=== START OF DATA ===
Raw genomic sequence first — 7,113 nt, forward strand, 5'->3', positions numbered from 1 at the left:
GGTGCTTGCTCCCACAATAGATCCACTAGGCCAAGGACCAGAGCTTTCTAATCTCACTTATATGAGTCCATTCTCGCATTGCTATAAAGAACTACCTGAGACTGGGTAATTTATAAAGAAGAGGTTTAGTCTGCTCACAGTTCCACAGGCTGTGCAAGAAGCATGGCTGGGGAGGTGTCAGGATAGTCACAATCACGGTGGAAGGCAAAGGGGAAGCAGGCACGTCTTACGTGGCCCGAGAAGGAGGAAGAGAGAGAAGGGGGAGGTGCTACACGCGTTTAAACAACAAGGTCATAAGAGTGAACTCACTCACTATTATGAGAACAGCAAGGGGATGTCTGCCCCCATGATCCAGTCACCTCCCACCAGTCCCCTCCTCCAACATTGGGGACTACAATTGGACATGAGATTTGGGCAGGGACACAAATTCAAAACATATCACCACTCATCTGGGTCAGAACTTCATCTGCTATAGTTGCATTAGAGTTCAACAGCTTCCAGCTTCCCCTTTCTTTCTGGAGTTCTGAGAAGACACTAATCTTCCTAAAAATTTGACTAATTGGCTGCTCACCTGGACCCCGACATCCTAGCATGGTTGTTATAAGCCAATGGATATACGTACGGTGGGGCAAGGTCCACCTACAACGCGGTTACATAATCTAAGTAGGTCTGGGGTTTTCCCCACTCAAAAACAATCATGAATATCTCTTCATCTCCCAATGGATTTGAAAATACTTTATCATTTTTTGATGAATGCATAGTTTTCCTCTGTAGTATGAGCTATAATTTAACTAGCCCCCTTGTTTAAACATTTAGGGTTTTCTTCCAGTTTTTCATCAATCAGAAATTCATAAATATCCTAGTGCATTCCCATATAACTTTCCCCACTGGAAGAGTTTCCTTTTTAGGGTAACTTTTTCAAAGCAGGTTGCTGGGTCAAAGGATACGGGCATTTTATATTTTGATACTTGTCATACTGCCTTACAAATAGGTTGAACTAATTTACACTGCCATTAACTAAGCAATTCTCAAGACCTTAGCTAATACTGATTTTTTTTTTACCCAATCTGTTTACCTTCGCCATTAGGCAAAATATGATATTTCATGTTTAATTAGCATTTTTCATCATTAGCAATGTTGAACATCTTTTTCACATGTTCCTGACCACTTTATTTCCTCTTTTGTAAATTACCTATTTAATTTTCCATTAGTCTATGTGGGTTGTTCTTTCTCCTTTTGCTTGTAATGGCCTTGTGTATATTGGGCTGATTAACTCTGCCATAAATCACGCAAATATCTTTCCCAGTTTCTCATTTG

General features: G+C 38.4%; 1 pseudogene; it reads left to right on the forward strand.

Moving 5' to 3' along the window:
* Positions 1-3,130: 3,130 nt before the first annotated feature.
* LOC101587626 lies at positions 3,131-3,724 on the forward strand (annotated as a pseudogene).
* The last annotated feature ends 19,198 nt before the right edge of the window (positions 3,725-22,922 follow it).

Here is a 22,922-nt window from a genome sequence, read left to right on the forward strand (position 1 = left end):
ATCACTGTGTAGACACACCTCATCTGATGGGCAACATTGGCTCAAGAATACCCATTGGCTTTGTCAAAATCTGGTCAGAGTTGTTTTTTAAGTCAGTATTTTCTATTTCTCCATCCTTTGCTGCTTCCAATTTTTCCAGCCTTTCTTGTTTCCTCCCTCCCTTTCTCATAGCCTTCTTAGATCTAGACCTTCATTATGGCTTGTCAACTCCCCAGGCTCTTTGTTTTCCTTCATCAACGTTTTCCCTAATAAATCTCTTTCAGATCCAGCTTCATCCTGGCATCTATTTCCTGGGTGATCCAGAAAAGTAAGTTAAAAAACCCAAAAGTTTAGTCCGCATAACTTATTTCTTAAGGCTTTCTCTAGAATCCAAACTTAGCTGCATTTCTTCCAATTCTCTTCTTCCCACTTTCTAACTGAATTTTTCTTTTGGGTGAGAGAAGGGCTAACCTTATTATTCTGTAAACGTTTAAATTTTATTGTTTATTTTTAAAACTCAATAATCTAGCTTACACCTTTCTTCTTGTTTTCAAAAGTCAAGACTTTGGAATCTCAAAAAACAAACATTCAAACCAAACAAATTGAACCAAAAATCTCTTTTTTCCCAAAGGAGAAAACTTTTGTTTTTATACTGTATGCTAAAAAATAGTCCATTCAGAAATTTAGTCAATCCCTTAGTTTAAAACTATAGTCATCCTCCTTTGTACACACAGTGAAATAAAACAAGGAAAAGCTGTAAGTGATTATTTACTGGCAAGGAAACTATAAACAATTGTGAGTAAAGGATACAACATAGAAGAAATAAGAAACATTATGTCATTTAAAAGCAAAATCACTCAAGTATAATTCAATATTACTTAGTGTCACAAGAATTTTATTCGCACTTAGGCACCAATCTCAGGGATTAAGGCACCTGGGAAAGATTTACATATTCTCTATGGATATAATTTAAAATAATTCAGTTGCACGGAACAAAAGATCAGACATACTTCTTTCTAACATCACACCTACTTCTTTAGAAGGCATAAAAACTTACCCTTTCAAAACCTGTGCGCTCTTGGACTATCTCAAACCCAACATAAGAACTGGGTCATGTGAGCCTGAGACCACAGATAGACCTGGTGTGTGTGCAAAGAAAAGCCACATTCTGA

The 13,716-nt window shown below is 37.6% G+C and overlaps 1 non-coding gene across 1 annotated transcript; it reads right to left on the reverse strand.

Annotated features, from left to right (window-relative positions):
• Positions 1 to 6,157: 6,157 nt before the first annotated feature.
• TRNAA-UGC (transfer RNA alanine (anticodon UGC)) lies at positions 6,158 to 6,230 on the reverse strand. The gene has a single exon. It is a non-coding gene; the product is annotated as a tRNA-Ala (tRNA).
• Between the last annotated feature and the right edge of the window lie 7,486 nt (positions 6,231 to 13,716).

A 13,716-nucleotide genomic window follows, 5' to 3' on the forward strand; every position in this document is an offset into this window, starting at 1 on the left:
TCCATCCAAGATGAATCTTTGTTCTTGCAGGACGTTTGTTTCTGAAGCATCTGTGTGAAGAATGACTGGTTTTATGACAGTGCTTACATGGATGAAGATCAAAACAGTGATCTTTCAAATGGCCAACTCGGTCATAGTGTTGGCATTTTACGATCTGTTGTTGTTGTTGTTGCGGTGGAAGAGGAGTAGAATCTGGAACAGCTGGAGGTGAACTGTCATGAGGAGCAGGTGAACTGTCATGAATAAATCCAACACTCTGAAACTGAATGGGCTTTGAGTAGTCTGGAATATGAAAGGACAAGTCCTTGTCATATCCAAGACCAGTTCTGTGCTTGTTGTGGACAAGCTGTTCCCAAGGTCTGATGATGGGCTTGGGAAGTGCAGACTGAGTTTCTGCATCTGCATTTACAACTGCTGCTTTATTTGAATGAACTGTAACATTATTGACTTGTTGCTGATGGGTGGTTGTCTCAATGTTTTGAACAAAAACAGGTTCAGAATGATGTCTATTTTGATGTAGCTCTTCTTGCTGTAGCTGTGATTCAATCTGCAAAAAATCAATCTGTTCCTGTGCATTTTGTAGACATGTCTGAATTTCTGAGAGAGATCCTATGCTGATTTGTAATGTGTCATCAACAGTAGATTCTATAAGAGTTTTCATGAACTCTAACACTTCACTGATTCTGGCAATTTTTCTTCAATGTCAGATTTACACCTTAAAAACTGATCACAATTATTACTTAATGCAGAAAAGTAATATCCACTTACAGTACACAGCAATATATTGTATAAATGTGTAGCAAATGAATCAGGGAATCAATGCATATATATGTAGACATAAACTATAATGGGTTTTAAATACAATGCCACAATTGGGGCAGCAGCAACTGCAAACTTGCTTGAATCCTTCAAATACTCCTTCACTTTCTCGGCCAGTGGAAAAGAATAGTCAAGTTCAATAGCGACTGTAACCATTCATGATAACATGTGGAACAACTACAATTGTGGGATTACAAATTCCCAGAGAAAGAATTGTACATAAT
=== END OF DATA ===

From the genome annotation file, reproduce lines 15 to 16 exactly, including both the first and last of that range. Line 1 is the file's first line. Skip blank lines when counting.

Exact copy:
A 13,716-nucleotide genomic window follows, 5' to 3' on the forward strand; every position in this document is an offset into this window, starting at 1 on the left:
TCCATCCAAGATGAATCTTTGTTCTTGCAGGACGTTTGTTTCTGAAGCATCTGTGTGAAGAATGACTGGTTTTATGACAGTGCTTACATGGATGAAGATCAAAACAGTGATCTTTCAAATGGCCAACTCGGTCATAGTGTTGGCATTTTACGATCTGTTGTTGTTGTTGTTGCGGTGGAAGAGGAGTAGAATCTGGAACAGCTGGAGGTGAACTGTCATGAGGAGCAGGTGAACTGTCATGAATAAATCCAACACTCTGAAACTGAATGGGCTTTGAGTAGTCTGGAATATGAAAGGACAAGTCCTTGTCATATCCAAGACCAGTTCTGTGCTTGTTGTGGACAAGCTGTTCCCAAGGTCTGATGATGGGCTTGGGAAGTGCAGACTGAGTTTCTGCATCTGCATTTACAACTGCTGCTTTATTTGAATGAACTGTAACATTATTGACTTGTTGCTGATGGGTGGTTGTCTCAATGTTTTGAACAAAAACAGGTTCAGAATGATGTCTATTTTGATGTAGCTCTTCTTGCTGTAGCTGTGATTCAATCTGCAAAAAATCAATCTGTTCCTGTGCATTTTGTAGACATGTCTGAATTTCTGAGAGAGATCCTATGCTGATTTGTAATGTGTCATCAACAGTAGATTCTATAAGAGTTTTCATGAACTCTAACACTTCACTGATTCTGGCAATTTTTCTTCAATGTCAGATTTACACCTTAAAAACTGATCACAATTATTACTTAATGCAGAAAAGTAATATCCACTTACAGTACACAGCAATATATTGTATAAATGTGTAGCAAATGAATCAGGGAATCAATGCATATATATGTAGACATAAACTATAATGGGTTTTAAATACAATGCCACAATTGGGGCAGCAGCAACTGCAAACTTGCTTGAATCCTTCAAATACTCCTTCACTTTCTCGGCCAGTGGAAAAGAATAGTCAAGTTCAATAGCGACTGTAACCATTCATGATAACATGTGGAACAACTACAATTGTGGGATTACAAATTCCCAGAGAAAGAATTGTACATAAT